Home / Politics / Policy /  Plan panel suggests PPP model for waste management

New Delhi: Segregation at source, processing and converting combustible waste into fuel to run power plants are key recommendations of a task force set up to examine the feasibility of projects to convert waste to energy.

The task force was constituted by the Planning Commission after the finance minister announced support for waste-to-energy plants in the 2013-14 budget.

The panel, headed by planning commission member K.Kasturirangan, strongly recommended a public-private partnership (PPP) model for waste-to-energy plants and suggested that up to 40% viability gap funding could be provided to operators of such plants. Its report was submitted on Monday, a plan panel press release said.

“This report is expected to provide appropriate linkages to the new municipal solid waste rules being currently framed by the environment ministry and the national manual for solid waste management being revised by the urban development ministry," it said.

The report said the urban development ministry should come out with a national policy on municipal solid waste, clearly demarcating the role of the central government, states and local authorities.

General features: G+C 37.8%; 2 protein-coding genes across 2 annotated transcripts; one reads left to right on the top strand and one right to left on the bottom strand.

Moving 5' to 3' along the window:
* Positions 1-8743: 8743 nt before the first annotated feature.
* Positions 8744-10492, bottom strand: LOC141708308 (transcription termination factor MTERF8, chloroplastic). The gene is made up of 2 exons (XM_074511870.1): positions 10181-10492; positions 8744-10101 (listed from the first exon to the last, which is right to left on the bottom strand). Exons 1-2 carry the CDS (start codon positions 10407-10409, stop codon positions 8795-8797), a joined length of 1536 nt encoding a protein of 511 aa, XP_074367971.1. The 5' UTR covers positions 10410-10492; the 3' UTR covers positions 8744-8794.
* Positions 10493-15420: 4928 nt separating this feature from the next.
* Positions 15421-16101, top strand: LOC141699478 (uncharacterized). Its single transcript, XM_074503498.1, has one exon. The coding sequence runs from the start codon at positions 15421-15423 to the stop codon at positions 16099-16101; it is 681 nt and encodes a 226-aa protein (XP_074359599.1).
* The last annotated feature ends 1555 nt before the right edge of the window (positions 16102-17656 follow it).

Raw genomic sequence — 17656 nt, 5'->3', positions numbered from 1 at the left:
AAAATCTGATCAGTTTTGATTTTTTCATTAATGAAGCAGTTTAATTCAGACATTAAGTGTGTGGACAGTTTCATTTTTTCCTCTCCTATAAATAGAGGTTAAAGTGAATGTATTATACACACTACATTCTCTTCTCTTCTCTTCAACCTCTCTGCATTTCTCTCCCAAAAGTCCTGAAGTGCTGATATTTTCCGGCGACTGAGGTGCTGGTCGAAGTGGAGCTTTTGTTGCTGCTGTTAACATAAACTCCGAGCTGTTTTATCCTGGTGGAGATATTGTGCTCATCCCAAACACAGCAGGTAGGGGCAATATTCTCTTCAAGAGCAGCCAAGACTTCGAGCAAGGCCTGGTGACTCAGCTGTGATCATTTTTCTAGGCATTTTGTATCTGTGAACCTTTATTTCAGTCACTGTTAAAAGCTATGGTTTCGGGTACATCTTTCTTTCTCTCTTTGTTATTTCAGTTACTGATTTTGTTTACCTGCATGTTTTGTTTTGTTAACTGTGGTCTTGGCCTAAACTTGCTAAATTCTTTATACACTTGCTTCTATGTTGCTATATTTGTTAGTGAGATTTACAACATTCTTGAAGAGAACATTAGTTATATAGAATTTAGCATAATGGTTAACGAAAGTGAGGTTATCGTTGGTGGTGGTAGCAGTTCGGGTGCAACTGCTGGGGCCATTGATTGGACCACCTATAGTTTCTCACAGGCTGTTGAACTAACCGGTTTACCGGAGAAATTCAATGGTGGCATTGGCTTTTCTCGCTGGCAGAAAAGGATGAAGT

Currently, only about a fifth of 170,000 tonnes municipal solid waste generated each day is treated. The panel has suggested different waste treatment mechanisms for cities of different size, suggesting that dumping on landfills should be the last resort.

The report also said that municipalities that have a population above 2 million and where large waste-to-energy projects have been recommended should consider adopting the PPP scheme drafted by the planning commission.

The scheme aims at setting up viable waste to energy plants where the municipal solid waste would be processed and output in the form of energy would be generated. The concessionaire would be responsible for setting up the waste-to-energy plant and process the waste by adopting an appropriate technology.

Ravi Agarwal, founder-director at Toxics Link, a Delhi-based not-for-profit, said that the report does not mention regulatory infrastructure for emissions from the plant, which is one of the most important aspects of waste to energy.

“The main environmental concern with these combustion plants was emissions, and the report does not talk about it. Really disappointed with the report. How can they leave out the most important aspect of combustion technology?".

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